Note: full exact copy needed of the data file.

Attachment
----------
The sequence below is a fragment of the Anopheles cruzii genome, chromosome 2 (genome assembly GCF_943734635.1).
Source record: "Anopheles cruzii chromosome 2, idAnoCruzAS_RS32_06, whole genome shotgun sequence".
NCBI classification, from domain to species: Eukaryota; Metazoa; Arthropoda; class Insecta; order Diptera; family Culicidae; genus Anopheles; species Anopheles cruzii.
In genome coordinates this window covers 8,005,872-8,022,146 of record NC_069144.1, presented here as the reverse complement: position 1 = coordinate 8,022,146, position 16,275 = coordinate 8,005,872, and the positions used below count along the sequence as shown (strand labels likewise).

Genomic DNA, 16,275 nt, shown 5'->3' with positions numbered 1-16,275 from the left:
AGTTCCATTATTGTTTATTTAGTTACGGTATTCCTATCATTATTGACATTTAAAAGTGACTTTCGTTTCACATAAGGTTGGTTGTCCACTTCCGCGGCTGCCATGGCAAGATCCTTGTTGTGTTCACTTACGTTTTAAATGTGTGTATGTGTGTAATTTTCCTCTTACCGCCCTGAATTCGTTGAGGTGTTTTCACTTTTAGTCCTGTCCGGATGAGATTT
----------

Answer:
The sequence below is a fragment of the Anopheles cruzii genome, chromosome 2 (genome assembly GCF_943734635.1).
Source record: "Anopheles cruzii chromosome 2, idAnoCruzAS_RS32_06, whole genome shotgun sequence".
NCBI classification, from domain to species: Eukaryota; Metazoa; Arthropoda; class Insecta; order Diptera; family Culicidae; genus Anopheles; species Anopheles cruzii.
In genome coordinates this window covers 8,005,872-8,022,146 of record NC_069144.1, presented here as the reverse complement: position 1 = coordinate 8,022,146, position 16,275 = coordinate 8,005,872, and the positions used below count along the sequence as shown (strand labels likewise).

Genomic DNA, 16,275 nt, shown 5'->3' with positions numbered 1-16,275 from the left:
AGTTCCATTATTGTTTATTTAGTTACGGTATTCCTATCATTATTGACATTTAAAAGTGACTTTCGTTTCACATAAGGTTGGTTGTCCACTTCCGCGGCTGCCATGGCAAGATCCTTGTTGTGTTCACTTACGTTTTAAATGTGTGTATGTGTGTAATTTTCCTCTTACCGCCCTGAATTCGTTGAGGTGTTTTCACTTTTAGTCCTGTCCGGATGAGATTT